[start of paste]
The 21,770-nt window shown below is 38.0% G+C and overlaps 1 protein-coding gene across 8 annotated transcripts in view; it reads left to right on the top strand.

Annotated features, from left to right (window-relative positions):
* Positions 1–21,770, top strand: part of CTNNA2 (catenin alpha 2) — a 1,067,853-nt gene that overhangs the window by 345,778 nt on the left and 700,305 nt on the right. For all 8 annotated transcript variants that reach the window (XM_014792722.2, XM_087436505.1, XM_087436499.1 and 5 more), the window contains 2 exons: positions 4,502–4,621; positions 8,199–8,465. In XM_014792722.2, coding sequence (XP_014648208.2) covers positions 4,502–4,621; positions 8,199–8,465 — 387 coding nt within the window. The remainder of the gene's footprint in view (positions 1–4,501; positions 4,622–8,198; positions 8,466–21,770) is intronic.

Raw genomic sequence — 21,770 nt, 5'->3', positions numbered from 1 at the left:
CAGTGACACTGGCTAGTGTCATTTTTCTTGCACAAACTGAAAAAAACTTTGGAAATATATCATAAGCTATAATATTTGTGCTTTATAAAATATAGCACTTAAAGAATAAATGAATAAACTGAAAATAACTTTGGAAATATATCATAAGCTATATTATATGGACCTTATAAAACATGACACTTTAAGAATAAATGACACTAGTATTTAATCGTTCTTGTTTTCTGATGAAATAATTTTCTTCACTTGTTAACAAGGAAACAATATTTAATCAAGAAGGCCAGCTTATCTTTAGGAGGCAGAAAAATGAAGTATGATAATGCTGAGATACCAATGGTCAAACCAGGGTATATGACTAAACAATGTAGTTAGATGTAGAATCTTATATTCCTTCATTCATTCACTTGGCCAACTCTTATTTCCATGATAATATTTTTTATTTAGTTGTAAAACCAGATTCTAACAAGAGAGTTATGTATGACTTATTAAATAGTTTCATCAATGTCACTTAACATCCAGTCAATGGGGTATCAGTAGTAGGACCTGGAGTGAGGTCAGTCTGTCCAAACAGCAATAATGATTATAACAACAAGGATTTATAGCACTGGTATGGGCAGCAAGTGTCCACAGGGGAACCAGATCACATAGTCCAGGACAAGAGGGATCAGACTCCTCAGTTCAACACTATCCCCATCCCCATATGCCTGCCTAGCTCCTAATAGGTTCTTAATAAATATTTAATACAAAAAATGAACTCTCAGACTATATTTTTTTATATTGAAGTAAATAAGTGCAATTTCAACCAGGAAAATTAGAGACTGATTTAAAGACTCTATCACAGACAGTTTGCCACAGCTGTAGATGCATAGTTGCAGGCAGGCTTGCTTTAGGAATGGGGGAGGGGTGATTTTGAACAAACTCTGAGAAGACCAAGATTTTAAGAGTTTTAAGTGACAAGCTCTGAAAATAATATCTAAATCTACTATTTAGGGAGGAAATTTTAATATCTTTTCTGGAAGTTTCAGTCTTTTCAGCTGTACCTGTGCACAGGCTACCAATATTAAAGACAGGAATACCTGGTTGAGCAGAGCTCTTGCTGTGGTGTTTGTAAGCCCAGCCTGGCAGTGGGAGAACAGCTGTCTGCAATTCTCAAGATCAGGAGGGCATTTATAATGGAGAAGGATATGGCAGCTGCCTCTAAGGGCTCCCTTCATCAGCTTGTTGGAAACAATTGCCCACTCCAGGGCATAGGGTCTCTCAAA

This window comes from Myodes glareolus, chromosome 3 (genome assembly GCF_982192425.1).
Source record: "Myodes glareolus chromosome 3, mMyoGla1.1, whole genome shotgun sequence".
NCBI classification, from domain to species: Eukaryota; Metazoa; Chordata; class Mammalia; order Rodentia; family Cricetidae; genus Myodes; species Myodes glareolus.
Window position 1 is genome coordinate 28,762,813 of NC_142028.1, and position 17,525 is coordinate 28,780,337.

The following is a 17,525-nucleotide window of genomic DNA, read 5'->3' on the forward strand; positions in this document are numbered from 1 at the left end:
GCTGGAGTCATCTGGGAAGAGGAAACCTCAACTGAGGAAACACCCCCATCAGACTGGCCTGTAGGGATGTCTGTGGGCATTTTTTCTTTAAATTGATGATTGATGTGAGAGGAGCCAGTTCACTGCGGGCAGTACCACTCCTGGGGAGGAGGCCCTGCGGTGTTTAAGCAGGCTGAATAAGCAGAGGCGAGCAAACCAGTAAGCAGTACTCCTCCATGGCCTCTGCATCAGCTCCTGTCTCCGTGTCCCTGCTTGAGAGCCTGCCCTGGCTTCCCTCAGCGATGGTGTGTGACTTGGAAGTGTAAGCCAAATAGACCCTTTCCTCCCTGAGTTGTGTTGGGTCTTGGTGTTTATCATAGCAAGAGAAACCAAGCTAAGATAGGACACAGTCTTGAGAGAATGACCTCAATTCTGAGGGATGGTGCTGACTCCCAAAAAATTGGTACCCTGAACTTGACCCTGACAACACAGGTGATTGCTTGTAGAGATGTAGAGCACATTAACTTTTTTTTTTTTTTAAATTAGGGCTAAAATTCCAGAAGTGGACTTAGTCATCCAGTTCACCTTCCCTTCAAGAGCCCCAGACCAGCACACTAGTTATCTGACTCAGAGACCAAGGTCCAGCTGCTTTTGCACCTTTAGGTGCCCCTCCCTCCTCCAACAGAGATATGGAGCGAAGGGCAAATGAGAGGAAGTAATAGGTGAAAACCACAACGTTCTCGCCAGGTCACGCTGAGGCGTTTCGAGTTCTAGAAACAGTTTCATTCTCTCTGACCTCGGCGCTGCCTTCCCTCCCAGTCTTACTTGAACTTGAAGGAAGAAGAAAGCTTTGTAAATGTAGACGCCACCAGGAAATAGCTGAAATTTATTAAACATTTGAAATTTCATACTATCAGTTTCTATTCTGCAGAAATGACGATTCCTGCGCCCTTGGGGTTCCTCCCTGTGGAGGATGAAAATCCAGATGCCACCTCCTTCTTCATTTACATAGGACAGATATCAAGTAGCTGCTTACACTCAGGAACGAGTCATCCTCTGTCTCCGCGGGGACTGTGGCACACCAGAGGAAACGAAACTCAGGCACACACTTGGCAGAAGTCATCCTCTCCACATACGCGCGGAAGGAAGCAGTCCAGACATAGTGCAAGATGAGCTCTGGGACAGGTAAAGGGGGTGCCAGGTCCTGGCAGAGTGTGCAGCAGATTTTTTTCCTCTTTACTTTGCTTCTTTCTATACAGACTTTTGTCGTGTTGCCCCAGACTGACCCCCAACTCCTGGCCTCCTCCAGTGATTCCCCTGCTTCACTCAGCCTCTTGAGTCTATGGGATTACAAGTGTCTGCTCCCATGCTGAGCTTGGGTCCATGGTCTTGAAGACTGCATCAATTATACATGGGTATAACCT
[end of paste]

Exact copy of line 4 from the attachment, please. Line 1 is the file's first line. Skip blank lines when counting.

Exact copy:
Raw genomic sequence — 21,770 nt, 5'->3', positions numbered from 1 at the left: